Effects of Breach on Passage of title/risk of loss

1. Nonconforming, seller's breach - risk of loss does not pass to buyer until defects cured/buyer accepts anyway

2. Accepted then revoked - risk of loss (over buyer's insurance) back to seller

3. Buyer's breach - risk to buyer for reasonable period after seller learns of breach (over seller's insurance)

4. Breach does not affect title.


4 Types of Warranties

1. Express Warranty
2. Implied warranty of title
3. Implied warranty of merchantability
4. Implied warranty of fitness for particular purpose


Express Warranty

1. Affirmation of fact/promise of performance (not huffing/puffing)
2. Description of goods under Article 2 contract
3. Samples/Models
4. Any of the above must have been important in buyer's decision to buy.


Nature of express warranties. Can be:

1. oral/written
2. in brochures, advertisements, etc of seller
3. created w/o words like warranty/guaranty
4. given by merchants and nonmerchants alike

*Impossible to disclaim


Implied warranty of title

1. given in every sale of goods by merchants/nonmerchants unless disclaimed
2. seller has good title/ transfer is rightful and free from third party infringement
3. can be disclaimed


Implied warranty of merchantability

1. can only be made by a merchant
2. warranted to be fit for use, conform to label
3. "restaurant food warranty"
4. can be specifically disclaimed if conspicuous and mention word merchantability


Implied warranty of fitness for particular purpose

"salesperson's warranty"

1. seller must know purpose/buyer's use of goods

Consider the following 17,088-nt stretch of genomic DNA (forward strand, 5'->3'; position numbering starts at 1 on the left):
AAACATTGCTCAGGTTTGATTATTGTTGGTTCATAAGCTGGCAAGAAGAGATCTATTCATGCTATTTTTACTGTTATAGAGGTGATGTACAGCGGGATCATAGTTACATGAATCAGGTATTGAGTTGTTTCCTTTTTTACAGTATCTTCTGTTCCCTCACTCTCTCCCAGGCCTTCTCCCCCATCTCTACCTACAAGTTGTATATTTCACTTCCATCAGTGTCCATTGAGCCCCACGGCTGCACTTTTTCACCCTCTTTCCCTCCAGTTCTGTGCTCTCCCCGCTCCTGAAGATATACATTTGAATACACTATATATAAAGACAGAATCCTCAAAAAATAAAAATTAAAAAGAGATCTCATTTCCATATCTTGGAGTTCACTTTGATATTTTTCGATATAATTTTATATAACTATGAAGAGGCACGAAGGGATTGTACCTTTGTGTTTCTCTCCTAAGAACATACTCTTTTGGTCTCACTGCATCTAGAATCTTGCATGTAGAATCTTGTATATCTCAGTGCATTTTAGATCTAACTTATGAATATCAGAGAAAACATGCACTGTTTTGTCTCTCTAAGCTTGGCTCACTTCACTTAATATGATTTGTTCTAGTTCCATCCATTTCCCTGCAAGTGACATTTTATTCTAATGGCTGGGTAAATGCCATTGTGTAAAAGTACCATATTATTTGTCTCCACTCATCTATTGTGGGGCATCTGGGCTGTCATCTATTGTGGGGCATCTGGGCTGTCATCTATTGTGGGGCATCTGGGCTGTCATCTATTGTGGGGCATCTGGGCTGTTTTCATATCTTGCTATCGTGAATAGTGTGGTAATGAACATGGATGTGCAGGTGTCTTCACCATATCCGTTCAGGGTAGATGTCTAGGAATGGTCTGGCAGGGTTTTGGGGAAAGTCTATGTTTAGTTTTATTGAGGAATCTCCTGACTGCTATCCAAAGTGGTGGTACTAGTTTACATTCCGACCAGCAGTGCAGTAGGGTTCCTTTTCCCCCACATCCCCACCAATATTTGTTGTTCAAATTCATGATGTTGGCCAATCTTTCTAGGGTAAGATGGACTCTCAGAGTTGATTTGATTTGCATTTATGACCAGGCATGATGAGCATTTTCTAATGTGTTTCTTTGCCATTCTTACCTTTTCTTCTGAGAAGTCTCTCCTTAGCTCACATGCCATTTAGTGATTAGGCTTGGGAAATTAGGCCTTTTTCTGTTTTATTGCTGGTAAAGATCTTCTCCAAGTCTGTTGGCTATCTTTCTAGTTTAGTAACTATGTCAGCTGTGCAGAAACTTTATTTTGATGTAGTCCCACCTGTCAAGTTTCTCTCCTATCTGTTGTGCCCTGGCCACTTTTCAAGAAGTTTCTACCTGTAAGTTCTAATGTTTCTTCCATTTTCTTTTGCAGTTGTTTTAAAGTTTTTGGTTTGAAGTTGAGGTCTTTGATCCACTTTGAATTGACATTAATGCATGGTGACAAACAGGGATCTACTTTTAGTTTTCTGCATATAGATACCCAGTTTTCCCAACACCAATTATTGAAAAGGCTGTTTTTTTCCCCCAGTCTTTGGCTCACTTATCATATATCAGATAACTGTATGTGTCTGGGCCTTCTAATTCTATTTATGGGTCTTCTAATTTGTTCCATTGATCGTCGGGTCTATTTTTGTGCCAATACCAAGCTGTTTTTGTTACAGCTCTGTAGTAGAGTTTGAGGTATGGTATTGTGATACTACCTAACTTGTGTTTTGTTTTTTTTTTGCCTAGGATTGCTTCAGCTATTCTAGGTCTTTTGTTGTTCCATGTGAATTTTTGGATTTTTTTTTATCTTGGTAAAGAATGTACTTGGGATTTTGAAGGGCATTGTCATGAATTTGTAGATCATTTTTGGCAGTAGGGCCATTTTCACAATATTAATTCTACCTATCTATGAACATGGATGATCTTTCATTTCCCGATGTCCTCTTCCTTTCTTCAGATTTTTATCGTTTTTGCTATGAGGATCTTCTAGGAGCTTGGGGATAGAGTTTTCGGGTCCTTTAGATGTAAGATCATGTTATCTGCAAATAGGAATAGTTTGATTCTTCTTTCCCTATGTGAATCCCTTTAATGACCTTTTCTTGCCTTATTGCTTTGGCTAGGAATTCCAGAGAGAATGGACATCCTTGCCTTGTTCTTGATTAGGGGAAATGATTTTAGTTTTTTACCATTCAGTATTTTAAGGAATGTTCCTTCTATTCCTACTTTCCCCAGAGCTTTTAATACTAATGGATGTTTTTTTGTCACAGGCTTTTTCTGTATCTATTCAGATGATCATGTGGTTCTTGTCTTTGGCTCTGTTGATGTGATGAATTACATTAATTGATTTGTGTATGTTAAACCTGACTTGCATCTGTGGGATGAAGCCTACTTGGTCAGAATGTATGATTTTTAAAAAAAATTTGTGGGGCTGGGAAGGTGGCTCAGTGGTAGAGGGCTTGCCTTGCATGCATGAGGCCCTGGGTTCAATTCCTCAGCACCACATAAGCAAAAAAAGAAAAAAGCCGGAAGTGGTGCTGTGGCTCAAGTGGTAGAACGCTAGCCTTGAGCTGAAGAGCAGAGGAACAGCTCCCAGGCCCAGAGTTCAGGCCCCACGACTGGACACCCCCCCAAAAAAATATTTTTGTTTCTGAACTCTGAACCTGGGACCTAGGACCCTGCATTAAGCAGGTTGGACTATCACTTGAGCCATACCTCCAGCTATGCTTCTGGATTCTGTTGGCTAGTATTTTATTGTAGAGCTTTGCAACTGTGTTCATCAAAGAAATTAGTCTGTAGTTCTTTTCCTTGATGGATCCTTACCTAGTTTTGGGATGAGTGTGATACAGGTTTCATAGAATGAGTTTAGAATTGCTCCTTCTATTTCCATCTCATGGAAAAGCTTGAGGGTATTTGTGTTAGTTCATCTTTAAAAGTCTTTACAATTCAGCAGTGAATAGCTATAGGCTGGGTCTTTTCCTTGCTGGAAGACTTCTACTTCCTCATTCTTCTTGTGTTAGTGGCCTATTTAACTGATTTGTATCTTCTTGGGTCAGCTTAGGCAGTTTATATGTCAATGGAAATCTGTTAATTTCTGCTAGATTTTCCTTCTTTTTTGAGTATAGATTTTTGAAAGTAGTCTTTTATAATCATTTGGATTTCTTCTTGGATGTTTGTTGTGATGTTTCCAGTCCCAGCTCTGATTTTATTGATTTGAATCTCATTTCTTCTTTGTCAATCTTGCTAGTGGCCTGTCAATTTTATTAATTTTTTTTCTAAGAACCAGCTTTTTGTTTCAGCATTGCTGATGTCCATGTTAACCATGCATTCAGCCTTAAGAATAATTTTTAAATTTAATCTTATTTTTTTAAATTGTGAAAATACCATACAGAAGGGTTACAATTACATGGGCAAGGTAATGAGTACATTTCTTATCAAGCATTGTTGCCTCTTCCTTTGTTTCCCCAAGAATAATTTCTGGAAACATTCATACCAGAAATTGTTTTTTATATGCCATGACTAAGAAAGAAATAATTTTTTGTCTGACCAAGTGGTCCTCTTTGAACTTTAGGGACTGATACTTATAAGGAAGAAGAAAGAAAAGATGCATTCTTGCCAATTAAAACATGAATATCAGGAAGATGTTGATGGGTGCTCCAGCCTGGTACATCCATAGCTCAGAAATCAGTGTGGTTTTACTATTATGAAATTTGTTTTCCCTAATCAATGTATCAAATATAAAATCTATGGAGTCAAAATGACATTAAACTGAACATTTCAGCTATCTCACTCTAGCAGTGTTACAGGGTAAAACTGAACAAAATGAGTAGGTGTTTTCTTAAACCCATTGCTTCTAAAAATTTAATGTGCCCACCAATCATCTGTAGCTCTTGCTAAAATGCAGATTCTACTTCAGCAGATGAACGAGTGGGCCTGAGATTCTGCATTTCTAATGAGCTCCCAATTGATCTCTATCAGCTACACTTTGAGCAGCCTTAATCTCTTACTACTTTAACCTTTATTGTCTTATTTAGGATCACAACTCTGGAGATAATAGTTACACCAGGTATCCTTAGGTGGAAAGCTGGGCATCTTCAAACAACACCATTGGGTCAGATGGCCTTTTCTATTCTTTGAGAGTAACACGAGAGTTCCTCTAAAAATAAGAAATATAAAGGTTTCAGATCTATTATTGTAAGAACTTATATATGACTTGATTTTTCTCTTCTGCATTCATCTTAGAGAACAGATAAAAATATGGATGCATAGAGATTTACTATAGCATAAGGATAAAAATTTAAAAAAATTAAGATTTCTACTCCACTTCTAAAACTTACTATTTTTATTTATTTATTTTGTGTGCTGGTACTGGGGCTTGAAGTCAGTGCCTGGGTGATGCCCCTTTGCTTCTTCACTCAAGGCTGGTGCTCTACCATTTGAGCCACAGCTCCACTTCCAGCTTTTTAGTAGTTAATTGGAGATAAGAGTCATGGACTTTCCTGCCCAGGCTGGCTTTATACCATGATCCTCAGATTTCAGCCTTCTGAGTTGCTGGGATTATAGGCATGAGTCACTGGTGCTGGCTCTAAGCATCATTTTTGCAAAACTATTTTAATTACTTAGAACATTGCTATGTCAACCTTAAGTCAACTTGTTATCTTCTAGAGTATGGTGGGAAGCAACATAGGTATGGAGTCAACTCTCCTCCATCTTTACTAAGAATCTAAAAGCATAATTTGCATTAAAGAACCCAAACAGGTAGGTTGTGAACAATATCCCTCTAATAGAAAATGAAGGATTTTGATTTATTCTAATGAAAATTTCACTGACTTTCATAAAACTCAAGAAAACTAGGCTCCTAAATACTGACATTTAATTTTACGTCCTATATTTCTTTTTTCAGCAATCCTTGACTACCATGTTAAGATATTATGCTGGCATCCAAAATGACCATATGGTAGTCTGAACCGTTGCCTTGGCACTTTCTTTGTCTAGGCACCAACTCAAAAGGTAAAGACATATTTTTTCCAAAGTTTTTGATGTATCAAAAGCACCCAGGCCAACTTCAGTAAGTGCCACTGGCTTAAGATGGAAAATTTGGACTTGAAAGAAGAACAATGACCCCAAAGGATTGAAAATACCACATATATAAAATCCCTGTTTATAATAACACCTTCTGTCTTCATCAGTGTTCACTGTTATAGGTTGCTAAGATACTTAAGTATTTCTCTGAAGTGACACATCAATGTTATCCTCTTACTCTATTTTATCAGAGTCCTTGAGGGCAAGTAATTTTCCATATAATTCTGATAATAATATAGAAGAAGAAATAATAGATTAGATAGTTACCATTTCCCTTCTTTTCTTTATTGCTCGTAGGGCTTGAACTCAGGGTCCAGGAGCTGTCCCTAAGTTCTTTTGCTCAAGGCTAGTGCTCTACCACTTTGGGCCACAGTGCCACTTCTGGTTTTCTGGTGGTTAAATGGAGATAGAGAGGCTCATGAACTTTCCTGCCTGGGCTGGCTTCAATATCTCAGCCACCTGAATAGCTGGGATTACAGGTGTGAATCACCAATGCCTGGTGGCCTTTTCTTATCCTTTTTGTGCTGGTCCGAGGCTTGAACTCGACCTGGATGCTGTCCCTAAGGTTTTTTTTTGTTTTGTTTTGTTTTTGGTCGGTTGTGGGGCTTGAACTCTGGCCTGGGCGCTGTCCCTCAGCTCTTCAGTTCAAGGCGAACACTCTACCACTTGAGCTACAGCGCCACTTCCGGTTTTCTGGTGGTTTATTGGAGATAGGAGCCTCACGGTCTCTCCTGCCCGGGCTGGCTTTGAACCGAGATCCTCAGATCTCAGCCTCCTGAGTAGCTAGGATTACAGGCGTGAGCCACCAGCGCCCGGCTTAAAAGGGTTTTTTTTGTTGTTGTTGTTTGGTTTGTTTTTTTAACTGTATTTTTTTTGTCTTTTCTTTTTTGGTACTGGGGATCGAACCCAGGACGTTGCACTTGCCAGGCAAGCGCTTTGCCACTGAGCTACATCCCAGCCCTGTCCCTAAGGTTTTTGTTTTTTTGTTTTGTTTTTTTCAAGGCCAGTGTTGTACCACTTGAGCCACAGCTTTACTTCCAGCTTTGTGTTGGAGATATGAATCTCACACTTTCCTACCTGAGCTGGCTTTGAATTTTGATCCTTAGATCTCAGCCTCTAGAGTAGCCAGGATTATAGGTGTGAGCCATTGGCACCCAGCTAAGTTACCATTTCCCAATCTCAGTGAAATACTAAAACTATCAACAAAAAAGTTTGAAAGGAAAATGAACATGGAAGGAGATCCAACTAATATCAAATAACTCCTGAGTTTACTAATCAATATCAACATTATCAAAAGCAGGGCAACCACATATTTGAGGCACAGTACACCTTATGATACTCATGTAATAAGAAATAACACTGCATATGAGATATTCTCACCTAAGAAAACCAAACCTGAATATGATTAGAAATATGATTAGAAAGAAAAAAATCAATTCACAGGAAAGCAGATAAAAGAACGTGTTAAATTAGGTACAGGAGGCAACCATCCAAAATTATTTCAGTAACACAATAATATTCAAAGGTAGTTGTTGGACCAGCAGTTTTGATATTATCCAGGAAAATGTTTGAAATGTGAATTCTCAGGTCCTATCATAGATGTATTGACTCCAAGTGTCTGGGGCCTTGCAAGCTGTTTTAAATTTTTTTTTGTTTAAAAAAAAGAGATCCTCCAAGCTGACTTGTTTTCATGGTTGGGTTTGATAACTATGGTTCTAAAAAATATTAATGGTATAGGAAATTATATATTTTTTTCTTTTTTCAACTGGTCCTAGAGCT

2. buyer must rely on seller recommendation in making purchase
3. disclaimer must be conspicuous ("sold as is")


Strict Tort Liability/Negligence

1. Product defective in design, manufacture, lack of warnings) to a point of dangerous
2. Seller in business of selling/manufacturing the defective product
3. Product has not been tampered with in transit
4. Negligence (seller knowing of defect) allows for punitive damages


Performance: Right of assurance

If party has "reasonable grounds" to believe other party will not perform, may demand in writing that other party give adequate assurance of due performance.

If not received within 30 days, may be treated as anticipatory breach.


Anticipatory repudiation/breach in advance of contract performance

Non-breaching party can:
1. await performance for commercially reasonable period
2. treat breach as final/resort to remedies
3. suspend performance w/o liability for breach



1. after opportunity to inspect, buyer either notifies seller goods are performing or that they will accept even if nonconforming
2. buyer fails to reject after reasonable opportunity to do so
3. buyer uses the nonconforming goods


Revoke Acceptance

1. Buyer given reasonable assurance seller would cure, and cure has not happened
2. Seller assures goods are conforming, but later find out they are not
3. Nonconformity was difficult to detect


Seller's Remedies: In possession of goods

1. Identify goods to the contract (set aside)
2. Withhold delivery
3. Cancel/Rescind
4. Resell Goods
5. Sue for breach of contract
6. Retain buyer's deposit


Seller's Remedies: Goods in Transit

1. If buyer insolvent, seller can stop quantity shipped / recover goods from buyer w/in 10 days after delivery
2. If buyer repudiation other than insolvent, seller can only stop if quantity shipped is carload/truckload etc
3. Seller can stop shipment any time until buyer takes possession, buyer receives negotiable doc of title or 3rd party notifies goods are ready for pickup


Seller's Remedies: Buyer has possession

1. If buyer insolvend, seller may reclaim goods w/in 10 days
2. Seller can seek to recover damages of contract price plus damages b/c of buyers failure to pay


Buyer's Remedies: Seller fails to deliver goods

1. Cancel and rescind with notice
2. Cover (substitute purchase)
3. Sue for breach of contract
4. Specific performance (when goods unique)
5. Replevin (can require delivery from seller when cover is not possible)


Buyer's Remedies: Accepting Nonconforming goods

1. Recovery ordinary damages
2. Recover for breach of warranty (difference of value)
3. Deduction of damages from purchase price
4. Liquidated damages (predetermined amount of damages in case of breach)
5. Buyer can seek recovery of payment